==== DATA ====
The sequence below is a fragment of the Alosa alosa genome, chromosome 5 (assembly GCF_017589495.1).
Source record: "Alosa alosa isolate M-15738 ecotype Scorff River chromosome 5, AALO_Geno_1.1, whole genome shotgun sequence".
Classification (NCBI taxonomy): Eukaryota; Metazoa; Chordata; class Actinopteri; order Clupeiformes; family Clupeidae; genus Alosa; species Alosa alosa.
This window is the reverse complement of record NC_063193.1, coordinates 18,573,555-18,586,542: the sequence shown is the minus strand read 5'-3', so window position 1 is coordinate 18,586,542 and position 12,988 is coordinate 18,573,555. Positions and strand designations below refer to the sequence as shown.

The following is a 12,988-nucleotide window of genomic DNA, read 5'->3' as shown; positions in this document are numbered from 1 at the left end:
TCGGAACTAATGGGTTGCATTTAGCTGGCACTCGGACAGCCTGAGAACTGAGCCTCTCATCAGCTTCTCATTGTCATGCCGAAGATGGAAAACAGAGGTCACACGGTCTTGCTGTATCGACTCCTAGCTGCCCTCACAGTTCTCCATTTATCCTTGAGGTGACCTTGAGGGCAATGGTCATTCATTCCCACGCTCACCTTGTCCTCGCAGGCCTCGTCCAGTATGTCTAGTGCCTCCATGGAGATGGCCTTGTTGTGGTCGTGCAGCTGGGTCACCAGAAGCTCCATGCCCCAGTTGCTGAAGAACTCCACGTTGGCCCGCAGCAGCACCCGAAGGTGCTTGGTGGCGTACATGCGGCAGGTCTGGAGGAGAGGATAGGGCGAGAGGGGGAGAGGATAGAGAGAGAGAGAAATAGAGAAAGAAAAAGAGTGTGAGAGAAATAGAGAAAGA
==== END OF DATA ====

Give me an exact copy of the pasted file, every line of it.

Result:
The sequence below is a fragment of the Alosa alosa genome, chromosome 5 (assembly GCF_017589495.1).
Source record: "Alosa alosa isolate M-15738 ecotype Scorff River chromosome 5, AALO_Geno_1.1, whole genome shotgun sequence".
Classification (NCBI taxonomy): Eukaryota; Metazoa; Chordata; class Actinopteri; order Clupeiformes; family Clupeidae; genus Alosa; species Alosa alosa.
This window is the reverse complement of record NC_063193.1, coordinates 18,573,555-18,586,542: the sequence shown is the minus strand read 5'-3', so window position 1 is coordinate 18,586,542 and position 12,988 is coordinate 18,573,555. Positions and strand designations below refer to the sequence as shown.

The following is a 12,988-nucleotide window of genomic DNA, read 5'->3' as shown; positions in this document are numbered from 1 at the left end:
TCGGAACTAATGGGTTGCATTTAGCTGGCACTCGGACAGCCTGAGAACTGAGCCTCTCATCAGCTTCTCATTGTCATGCCGAAGATGGAAAACAGAGGTCACACGGTCTTGCTGTATCGACTCCTAGCTGCCCTCACAGTTCTCCATTTATCCTTGAGGTGACCTTGAGGGCAATGGTCATTCATTCCCACGCTCACCTTGTCCTCGCAGGCCTCGTCCAGTATGTCTAGTGCCTCCATGGAGATGGCCTTGTTGTGGTCGTGCAGCTGGGTCACCAGAAGCTCCATGCCCCAGTTGCTGAAGAACTCCACGTTGGCCCGCAGCAGCACCCGAAGGTGCTTGGTGGCGTACATGCGGCAGGTCTGGAGGAGAGGATAGGGCGAGAGGGGGAGAGGATAGAGAGAGAGAGAAATAGAGAAAGAAAAAGAGTGTGAGAGAAATAGAGAAAGA